Ohop Creek Stormwater Management Pilot Project

Can compost prevent toxic roadway runoff from reaching salmon streams?

Project Overview

Tire dust and other chemicals in roadway runoff are deadly to salmon. Tire dust is especially harmful for coho salmon, causing high rates of mortality even at low levels. To protect coho spawning habitat in a sensitive restoration area along Highway 7, LLTK, the Nisqually Indian Tribe, and partners are testing a compost-based biofiltration system to collect and clean stormwater before it reaches Ohop Creek.

View the technical report completed for the pilot project’s initial round of data collection and testing.

Aerial photo of the side of Highway 7 crossing Ohop Valley, a forested wetland with hills in the distance. A bright green container with a pipe running from the roadway is a stormwater treatment system.
Pilot stormwater system in the Ohop Valley.

The Problem

For decades, coho salmon in urban streams across the West Coast have been dying from exposure to stormwater runoff – water that washes from roads, carrying with it a wide variety of pollutants. In 2020, researchers at Washington State University Puyallup and University of Washington Tacoma determined that a chemical called 6PPD-quinone was responsible for the harmful effects. 6PPD-quinone is formed when particles of tire dust react with ozone from the atmosphere as they wear off onto roads. When it rains, this new chemical then washes into stormwater and can end up in streams. It represents a huge threat to coho survival: between 20% and 90% of coho die within hours of exposure to contaminated stormwater. Recent studies found that it is harmful to Chinook and steelhead as well.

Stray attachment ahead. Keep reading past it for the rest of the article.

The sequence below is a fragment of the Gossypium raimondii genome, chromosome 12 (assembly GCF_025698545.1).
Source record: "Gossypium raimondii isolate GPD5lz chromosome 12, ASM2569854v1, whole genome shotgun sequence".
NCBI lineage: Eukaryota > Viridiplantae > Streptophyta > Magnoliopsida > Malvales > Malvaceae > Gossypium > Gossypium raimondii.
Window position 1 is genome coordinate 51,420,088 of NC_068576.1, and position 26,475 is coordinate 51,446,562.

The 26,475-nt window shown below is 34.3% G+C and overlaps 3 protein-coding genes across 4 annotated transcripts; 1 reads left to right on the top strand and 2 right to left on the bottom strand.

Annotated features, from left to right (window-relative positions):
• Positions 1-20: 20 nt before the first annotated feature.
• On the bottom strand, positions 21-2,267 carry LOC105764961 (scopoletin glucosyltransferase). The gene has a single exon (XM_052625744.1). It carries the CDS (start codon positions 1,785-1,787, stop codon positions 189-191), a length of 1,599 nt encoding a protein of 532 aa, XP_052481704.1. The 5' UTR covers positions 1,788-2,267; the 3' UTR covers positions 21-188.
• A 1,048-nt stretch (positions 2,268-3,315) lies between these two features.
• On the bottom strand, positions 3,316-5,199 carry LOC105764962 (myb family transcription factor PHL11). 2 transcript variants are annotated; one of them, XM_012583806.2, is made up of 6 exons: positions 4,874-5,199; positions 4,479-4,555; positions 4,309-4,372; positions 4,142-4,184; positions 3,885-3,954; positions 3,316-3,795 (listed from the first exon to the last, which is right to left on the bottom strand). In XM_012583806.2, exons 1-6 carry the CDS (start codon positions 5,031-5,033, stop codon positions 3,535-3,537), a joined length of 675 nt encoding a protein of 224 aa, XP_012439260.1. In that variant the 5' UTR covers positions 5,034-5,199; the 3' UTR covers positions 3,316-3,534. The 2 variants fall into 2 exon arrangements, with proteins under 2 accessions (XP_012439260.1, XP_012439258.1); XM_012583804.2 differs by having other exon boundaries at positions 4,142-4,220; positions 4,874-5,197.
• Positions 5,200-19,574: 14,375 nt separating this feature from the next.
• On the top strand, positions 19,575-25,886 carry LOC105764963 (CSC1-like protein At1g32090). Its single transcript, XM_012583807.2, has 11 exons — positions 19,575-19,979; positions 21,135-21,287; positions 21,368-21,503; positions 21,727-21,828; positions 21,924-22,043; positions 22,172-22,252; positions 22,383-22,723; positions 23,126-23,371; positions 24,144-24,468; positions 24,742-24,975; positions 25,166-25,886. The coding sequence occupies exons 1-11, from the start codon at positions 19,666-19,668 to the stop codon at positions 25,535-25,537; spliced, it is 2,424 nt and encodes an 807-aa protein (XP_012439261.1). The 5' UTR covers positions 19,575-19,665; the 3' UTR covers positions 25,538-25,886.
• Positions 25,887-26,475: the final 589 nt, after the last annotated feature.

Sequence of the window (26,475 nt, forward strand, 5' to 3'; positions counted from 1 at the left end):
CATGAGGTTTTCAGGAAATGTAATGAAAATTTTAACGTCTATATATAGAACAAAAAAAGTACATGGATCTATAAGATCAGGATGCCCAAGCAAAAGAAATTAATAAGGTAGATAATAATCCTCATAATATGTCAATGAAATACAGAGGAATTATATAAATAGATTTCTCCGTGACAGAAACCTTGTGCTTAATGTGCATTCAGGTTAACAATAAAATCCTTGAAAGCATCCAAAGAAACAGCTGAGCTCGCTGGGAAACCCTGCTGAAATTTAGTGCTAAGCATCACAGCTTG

Identifying 6PPD-quinone was a critical first step to finally addressing coho mortality from urban stormwater, but there is still an urgent need for effective and adaptable solutions to treat roadway runoff before it reaches salmon streams. While policymakers and scientists are working with the tire industry to find safe alternatives, 6PPD-quinone will be present in stormwater for years to come. In the Nisqually Watershed in South Puget Sound, some of the most important coho habitat occurs in Ohop Creek, a major habitat restoration site crossed by an increasingly busy state highway. As Puget Sound’s population grows, so does the traffic along Highway 7 (the main road to and from Mount Rainier National Park). Current traffic deposits around 12 pounds of tire dust on the road crossing Ohop Creek each year, washing potentially lethal amounts of 6PPD-quinone into the creek.

Our Solution